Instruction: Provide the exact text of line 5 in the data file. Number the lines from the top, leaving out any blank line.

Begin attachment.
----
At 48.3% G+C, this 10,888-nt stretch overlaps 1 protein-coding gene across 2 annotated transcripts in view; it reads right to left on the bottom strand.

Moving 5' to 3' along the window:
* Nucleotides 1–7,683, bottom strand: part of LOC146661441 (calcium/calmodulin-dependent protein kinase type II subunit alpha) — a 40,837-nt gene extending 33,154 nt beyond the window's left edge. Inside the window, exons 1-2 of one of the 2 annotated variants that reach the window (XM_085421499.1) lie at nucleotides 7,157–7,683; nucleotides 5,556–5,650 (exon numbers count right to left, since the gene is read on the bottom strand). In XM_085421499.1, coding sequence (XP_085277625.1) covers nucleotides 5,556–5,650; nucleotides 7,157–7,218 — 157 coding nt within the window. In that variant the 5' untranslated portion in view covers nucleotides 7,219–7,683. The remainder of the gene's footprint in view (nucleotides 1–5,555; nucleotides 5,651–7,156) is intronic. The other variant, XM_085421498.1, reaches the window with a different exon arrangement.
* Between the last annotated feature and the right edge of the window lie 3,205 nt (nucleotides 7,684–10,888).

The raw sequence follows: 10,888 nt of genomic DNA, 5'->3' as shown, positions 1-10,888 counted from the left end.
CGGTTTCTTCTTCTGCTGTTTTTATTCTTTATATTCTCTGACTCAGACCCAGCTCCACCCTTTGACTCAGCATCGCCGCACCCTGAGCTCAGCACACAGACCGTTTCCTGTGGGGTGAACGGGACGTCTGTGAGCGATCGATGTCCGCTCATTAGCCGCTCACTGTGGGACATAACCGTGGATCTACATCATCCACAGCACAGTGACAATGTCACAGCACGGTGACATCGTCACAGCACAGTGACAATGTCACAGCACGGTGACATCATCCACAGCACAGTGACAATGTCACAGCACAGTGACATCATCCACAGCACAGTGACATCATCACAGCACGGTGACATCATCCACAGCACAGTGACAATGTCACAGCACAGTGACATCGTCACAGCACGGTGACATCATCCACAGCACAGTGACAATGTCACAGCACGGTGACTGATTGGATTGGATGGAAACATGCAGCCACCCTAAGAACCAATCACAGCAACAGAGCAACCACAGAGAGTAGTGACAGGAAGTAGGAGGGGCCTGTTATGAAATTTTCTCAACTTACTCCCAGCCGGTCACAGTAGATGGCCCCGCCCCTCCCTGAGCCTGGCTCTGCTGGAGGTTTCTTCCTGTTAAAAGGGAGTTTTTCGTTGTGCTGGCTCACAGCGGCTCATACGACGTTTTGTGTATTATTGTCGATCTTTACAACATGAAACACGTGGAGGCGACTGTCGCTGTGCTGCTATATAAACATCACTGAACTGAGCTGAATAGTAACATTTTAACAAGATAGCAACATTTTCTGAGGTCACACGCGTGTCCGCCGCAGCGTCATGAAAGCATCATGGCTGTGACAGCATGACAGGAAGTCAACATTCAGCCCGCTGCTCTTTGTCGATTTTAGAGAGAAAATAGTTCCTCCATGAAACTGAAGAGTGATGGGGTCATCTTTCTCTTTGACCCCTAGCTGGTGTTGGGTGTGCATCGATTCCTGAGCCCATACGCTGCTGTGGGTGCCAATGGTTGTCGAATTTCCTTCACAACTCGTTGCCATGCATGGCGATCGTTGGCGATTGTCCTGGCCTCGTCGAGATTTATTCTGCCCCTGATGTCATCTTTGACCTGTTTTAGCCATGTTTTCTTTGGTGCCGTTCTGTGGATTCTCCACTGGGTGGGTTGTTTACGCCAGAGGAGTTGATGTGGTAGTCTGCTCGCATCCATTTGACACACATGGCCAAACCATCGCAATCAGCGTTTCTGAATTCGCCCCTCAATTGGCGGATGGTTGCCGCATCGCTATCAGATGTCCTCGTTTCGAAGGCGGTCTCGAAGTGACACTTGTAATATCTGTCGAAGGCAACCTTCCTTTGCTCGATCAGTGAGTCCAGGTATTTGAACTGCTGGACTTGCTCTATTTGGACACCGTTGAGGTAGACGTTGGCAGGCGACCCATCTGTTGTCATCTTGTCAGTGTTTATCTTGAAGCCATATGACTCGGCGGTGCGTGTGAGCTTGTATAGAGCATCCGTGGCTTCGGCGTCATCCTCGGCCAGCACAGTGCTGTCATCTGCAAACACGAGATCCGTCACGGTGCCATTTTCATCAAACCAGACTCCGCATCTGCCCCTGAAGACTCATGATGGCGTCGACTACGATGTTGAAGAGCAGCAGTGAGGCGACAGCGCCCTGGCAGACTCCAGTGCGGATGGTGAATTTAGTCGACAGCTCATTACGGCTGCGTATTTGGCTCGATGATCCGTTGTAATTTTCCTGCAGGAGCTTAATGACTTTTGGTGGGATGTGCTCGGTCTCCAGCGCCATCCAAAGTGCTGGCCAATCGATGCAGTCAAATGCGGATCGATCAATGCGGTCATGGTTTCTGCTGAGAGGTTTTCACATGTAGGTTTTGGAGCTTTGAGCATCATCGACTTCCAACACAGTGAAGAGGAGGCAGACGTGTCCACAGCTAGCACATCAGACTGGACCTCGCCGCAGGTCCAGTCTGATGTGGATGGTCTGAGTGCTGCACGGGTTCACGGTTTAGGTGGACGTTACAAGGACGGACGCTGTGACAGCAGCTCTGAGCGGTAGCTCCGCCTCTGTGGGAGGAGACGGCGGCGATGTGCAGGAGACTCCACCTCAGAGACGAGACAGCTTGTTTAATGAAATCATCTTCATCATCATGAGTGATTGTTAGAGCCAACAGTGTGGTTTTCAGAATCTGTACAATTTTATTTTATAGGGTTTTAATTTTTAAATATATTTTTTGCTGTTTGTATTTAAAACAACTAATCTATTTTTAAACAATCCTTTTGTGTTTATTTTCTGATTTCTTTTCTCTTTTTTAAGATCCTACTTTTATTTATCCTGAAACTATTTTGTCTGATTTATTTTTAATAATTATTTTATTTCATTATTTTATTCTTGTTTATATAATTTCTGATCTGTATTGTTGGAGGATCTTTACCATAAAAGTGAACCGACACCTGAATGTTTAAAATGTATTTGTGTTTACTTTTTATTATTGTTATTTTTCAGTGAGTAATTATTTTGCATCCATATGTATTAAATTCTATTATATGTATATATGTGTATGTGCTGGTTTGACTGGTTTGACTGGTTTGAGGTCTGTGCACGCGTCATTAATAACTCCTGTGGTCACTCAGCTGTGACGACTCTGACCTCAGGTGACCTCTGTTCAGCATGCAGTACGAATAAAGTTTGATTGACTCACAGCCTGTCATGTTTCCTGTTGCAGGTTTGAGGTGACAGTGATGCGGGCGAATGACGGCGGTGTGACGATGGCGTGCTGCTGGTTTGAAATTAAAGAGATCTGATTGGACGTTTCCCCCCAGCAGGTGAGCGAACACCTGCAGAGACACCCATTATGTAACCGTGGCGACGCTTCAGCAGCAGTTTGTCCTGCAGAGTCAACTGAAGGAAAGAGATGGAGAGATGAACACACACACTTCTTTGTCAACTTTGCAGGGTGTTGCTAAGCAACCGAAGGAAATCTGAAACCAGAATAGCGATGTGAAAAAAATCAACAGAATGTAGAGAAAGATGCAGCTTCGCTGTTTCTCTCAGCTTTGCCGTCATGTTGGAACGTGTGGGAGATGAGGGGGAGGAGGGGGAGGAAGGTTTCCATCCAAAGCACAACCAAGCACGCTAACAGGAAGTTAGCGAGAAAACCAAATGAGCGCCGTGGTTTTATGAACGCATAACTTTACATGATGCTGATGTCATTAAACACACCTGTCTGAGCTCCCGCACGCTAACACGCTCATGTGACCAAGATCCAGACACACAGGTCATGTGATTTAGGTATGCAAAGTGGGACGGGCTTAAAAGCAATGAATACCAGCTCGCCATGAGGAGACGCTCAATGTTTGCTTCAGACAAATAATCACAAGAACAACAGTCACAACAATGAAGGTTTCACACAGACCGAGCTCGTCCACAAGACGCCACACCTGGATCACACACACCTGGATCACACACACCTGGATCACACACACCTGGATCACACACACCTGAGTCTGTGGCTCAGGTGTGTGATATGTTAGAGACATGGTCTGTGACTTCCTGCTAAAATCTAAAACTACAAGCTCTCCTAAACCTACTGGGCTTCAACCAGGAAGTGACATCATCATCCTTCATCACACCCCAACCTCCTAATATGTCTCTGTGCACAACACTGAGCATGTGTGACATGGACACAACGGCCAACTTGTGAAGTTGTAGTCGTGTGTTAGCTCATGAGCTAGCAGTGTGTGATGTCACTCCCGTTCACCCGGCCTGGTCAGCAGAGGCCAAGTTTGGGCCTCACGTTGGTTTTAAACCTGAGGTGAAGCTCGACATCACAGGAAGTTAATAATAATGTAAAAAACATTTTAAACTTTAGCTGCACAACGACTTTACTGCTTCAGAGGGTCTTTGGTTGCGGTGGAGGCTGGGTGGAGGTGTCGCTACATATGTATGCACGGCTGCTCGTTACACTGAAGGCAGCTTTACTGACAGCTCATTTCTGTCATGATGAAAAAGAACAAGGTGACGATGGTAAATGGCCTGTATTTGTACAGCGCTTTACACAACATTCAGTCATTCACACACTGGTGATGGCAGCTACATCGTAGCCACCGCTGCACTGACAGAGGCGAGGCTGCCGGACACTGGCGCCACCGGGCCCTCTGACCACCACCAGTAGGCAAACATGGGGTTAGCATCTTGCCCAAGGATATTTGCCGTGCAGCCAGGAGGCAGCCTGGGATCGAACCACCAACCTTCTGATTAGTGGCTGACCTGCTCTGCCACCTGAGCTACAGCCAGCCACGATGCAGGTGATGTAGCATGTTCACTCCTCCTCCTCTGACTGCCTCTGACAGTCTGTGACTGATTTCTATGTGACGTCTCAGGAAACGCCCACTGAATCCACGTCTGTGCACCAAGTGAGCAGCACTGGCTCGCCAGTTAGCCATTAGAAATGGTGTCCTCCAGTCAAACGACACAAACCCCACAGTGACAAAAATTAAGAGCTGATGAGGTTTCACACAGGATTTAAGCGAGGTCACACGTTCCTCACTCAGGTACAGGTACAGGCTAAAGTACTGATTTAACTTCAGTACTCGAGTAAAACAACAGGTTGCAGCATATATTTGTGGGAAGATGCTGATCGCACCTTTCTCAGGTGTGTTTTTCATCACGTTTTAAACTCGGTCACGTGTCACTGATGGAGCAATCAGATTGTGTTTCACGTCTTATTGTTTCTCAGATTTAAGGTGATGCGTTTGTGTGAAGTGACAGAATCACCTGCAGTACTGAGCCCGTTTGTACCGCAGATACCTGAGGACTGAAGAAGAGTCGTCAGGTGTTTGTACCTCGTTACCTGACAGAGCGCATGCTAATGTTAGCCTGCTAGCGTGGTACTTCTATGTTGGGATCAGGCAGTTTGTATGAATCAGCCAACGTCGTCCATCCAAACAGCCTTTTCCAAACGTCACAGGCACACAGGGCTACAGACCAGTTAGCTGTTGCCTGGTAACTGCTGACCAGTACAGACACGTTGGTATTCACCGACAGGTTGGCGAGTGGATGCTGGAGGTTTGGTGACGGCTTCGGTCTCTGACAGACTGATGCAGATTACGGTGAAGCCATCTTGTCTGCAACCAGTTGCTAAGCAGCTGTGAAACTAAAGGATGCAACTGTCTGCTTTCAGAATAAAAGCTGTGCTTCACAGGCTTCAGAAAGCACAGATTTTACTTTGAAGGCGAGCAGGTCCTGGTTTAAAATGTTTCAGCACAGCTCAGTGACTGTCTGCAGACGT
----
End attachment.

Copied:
The raw sequence follows: 10,888 nt of genomic DNA, 5'->3' as shown, positions 1-10,888 counted from the left end.